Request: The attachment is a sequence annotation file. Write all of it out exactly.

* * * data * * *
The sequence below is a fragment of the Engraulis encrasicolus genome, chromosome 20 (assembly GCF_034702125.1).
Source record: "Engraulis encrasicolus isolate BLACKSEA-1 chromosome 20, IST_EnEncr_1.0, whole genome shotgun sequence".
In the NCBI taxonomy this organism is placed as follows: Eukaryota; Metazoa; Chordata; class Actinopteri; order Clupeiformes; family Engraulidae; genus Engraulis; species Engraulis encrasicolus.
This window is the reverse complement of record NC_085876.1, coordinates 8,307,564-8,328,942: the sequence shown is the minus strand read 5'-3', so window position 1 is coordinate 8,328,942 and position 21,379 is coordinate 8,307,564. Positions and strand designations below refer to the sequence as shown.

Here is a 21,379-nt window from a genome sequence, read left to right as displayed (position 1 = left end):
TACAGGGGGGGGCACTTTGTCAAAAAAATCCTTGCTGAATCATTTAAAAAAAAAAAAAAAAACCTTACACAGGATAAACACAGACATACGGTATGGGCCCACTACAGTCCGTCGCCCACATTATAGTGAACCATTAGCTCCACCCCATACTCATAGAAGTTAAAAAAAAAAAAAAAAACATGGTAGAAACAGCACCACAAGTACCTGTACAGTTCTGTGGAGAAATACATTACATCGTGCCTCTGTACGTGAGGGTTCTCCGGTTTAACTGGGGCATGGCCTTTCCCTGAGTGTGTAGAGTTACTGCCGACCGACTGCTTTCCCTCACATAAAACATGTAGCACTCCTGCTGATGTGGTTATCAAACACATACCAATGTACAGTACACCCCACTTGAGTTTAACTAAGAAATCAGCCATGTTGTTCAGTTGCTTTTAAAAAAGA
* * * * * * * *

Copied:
The sequence below is a fragment of the Engraulis encrasicolus genome, chromosome 20 (assembly GCF_034702125.1).
Source record: "Engraulis encrasicolus isolate BLACKSEA-1 chromosome 20, IST_EnEncr_1.0, whole genome shotgun sequence".
In the NCBI taxonomy this organism is placed as follows: Eukaryota; Metazoa; Chordata; class Actinopteri; order Clupeiformes; family Engraulidae; genus Engraulis; species Engraulis encrasicolus.
This window is the reverse complement of record NC_085876.1, coordinates 8,307,564-8,328,942: the sequence shown is the minus strand read 5'-3', so window position 1 is coordinate 8,328,942 and position 21,379 is coordinate 8,307,564. Positions and strand designations below refer to the sequence as shown.

Here is a 21,379-nt window from a genome sequence, read left to right as displayed (position 1 = left end):
TACAGGGGGGGGCACTTTGTCAAAAAAATCCTTGCTGAATCATTTAAAAAAAAAAAAAAAAACCTTACACAGGATAAACACAGACATACGGTATGGGCCCACTACAGTCCGTCGCCCACATTATAGTGAACCATTAGCTCCACCCCATACTCATAGAAGTTAAAAAAAAAAAAAAAAACATGGTAGAAACAGCACCACAAGTACCTGTACAGTTCTGTGGAGAAATACATTACATCGTGCCTCTGTACGTGAGGGTTCTCCGGTTTAACTGGGGCATGGCCTTTCCCTGAGTGTGTAGAGTTACTGCCGACCGACTGCTTTCCCTCACATAAAACATGTAGCACTCCTGCTGATGTGGTTATCAAACACATACCAATGTACAGTACACCCCACTTGAGTTTAACTAAGAAATCAGCCATGTTGTTCAGTTGCTTTTAAAAAAGA